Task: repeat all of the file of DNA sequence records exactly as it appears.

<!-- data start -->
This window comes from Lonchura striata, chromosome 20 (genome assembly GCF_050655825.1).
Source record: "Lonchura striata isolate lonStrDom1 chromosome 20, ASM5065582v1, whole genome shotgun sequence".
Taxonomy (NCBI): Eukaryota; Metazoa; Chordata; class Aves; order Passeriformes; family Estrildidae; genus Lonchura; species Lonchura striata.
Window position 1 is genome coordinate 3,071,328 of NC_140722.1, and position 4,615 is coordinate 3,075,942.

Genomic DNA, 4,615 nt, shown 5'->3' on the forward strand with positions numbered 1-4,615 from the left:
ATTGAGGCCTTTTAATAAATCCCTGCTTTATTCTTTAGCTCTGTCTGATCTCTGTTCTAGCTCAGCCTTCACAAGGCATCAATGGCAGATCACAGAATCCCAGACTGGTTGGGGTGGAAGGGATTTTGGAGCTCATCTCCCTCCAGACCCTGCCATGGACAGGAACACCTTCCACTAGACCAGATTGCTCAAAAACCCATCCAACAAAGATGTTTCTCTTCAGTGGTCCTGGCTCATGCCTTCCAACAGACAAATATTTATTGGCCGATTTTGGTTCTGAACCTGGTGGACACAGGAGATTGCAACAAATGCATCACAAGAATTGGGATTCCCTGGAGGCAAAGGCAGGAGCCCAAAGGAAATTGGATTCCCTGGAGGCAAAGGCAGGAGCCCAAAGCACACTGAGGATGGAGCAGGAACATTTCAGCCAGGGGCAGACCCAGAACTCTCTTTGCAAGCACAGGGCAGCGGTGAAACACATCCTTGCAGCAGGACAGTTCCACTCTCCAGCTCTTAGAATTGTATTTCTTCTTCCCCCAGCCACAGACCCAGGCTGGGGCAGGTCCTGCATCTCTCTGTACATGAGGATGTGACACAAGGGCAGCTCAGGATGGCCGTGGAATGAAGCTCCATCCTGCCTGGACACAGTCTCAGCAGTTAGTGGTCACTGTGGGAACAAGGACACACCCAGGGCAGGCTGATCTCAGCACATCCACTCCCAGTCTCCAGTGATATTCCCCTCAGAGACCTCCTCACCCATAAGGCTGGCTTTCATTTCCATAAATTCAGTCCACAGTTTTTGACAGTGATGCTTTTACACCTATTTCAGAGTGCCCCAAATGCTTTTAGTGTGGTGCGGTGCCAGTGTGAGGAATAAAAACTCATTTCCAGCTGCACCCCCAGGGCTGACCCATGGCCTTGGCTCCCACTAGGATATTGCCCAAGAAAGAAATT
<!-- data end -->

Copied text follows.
This window comes from Lonchura striata, chromosome 20 (genome assembly GCF_050655825.1).
Source record: "Lonchura striata isolate lonStrDom1 chromosome 20, ASM5065582v1, whole genome shotgun sequence".
Taxonomy (NCBI): Eukaryota; Metazoa; Chordata; class Aves; order Passeriformes; family Estrildidae; genus Lonchura; species Lonchura striata.
Window position 1 is genome coordinate 3,071,328 of NC_140722.1, and position 4,615 is coordinate 3,075,942.

Genomic DNA, 4,615 nt, shown 5'->3' on the forward strand with positions numbered 1-4,615 from the left:
ATTGAGGCCTTTTAATAAATCCCTGCTTTATTCTTTAGCTCTGTCTGATCTCTGTTCTAGCTCAGCCTTCACAAGGCATCAATGGCAGATCACAGAATCCCAGACTGGTTGGGGTGGAAGGGATTTTGGAGCTCATCTCCCTCCAGACCCTGCCATGGACAGGAACACCTTCCACTAGACCAGATTGCTCAAAAACCCATCCAACAAAGATGTTTCTCTTCAGTGGTCCTGGCTCATGCCTTCCAACAGACAAATATTTATTGGCCGATTTTGGTTCTGAACCTGGTGGACACAGGAGATTGCAACAAATGCATCACAAGAATTGGGATTCCCTGGAGGCAAAGGCAGGAGCCCAAAGGAAATTGGATTCCCTGGAGGCAAAGGCAGGAGCCCAAAGCACACTGAGGATGGAGCAGGAACATTTCAGCCAGGGGCAGACCCAGAACTCTCTTTGCAAGCACAGGGCAGCGGTGAAACACATCCTTGCAGCAGGACAGTTCCACTCTCCAGCTCTTAGAATTGTATTTCTTCTTCCCCCAGCCACAGACCCAGGCTGGGGCAGGTCCTGCATCTCTCTGTACATGAGGATGTGACACAAGGGCAGCTCAGGATGGCCGTGGAATGAAGCTCCATCCTGCCTGGACACAGTCTCAGCAGTTAGTGGTCACTGTGGGAACAAGGACACACCCAGGGCAGGCTGATCTCAGCACATCCACTCCCAGTCTCCAGTGATATTCCCCTCAGAGACCTCCTCACCCATAAGGCTGGCTTTCATTTCCATAAATTCAGTCCACAGTTTTTGACAGTGATGCTTTTACACCTATTTCAGAGTGCCCCAAATGCTTTTAGTGTGGTGCGGTGCCAGTGTGAGGAATAAAAACTCATTTCCAGCTGCACCCCCAGGGCTGACCCATGGCCTTGGCTCCCACTAGGATATTGCCCAAGAAAGAAATT